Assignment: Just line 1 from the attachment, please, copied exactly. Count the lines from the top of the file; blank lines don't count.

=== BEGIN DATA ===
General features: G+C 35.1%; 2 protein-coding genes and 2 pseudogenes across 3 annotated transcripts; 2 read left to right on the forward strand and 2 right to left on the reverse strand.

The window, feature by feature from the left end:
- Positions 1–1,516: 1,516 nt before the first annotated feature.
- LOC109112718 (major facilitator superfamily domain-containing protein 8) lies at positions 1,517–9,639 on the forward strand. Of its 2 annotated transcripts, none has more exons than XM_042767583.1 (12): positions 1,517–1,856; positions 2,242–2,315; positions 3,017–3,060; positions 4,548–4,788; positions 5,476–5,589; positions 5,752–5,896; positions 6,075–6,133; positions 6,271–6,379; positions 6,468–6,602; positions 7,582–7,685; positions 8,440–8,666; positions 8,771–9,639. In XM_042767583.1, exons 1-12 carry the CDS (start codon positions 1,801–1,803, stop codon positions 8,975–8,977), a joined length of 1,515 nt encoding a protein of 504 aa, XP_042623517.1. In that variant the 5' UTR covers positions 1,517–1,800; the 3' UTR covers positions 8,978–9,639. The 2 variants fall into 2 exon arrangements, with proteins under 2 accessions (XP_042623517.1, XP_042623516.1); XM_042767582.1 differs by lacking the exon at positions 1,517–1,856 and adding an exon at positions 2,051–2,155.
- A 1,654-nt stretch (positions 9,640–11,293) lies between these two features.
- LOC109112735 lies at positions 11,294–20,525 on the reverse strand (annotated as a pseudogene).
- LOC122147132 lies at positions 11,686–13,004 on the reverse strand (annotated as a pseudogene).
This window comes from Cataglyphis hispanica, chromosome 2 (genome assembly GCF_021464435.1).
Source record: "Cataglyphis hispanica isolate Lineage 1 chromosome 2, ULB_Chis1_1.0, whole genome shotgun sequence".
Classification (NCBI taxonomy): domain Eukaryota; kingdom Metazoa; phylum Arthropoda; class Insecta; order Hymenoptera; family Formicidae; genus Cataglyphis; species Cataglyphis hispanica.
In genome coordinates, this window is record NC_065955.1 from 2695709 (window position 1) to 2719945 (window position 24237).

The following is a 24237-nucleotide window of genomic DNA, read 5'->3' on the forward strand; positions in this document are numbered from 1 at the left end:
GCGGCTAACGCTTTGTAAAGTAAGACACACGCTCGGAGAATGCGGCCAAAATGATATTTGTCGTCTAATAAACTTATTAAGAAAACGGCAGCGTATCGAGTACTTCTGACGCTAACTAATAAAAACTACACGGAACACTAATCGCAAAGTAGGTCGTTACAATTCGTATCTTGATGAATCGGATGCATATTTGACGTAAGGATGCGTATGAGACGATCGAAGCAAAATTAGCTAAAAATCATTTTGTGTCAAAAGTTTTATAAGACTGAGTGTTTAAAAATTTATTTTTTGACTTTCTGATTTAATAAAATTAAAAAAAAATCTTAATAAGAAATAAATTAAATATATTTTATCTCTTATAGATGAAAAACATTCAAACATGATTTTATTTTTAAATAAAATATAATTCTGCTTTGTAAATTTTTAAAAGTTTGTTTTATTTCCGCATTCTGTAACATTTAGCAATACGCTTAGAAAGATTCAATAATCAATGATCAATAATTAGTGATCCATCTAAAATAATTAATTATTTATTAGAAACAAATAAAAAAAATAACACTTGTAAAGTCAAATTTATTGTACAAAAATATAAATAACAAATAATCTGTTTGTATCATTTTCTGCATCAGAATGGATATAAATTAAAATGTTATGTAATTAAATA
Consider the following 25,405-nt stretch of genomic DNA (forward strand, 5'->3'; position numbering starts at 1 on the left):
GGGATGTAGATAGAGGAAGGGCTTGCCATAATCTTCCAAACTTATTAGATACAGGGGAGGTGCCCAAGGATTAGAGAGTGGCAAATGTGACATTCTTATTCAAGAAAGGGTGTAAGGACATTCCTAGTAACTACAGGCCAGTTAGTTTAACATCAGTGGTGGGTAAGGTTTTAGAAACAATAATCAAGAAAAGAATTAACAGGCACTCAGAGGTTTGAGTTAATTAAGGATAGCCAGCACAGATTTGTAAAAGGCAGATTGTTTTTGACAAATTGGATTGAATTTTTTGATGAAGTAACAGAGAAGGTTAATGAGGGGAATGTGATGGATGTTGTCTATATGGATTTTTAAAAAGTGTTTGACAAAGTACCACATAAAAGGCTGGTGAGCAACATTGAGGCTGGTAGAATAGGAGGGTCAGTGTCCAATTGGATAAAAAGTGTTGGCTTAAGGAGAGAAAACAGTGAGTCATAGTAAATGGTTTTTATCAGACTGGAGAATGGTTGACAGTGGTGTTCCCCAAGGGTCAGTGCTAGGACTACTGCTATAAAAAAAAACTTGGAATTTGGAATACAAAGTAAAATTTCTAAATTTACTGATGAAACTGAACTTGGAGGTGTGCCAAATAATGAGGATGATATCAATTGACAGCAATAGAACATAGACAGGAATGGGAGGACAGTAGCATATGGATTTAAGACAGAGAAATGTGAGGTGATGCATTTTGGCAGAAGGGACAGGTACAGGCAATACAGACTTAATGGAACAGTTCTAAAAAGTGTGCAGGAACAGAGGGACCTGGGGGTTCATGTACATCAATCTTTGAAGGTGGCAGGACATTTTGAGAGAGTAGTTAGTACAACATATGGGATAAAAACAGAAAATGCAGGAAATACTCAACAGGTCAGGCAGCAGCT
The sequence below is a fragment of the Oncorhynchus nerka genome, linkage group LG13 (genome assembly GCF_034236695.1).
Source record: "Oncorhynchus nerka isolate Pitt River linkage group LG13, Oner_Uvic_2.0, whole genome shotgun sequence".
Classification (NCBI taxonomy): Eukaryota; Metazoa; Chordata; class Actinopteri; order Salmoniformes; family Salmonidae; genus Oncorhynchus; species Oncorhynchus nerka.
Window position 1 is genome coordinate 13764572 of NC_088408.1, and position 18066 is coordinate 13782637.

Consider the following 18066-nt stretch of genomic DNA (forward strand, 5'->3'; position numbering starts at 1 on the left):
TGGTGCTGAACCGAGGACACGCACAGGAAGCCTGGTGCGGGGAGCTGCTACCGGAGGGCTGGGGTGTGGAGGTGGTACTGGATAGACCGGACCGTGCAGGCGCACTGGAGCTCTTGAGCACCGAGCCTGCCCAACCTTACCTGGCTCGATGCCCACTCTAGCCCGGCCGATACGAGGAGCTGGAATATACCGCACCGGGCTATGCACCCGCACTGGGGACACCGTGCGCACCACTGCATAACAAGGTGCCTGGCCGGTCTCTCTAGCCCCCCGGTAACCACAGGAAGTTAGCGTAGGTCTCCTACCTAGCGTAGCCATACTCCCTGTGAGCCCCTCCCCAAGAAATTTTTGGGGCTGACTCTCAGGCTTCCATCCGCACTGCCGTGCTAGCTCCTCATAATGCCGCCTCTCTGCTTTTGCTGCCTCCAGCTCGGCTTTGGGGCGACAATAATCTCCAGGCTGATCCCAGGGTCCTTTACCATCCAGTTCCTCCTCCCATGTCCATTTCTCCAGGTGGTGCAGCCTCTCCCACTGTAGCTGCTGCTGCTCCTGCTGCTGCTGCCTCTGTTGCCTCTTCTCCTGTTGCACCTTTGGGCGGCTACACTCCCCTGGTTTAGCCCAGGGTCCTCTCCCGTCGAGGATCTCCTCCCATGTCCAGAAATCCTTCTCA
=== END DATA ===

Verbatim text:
General features: G+C 35.1%; 2 protein-coding genes and 2 pseudogenes across 3 annotated transcripts; 2 read left to right on the forward strand and 2 right to left on the reverse strand.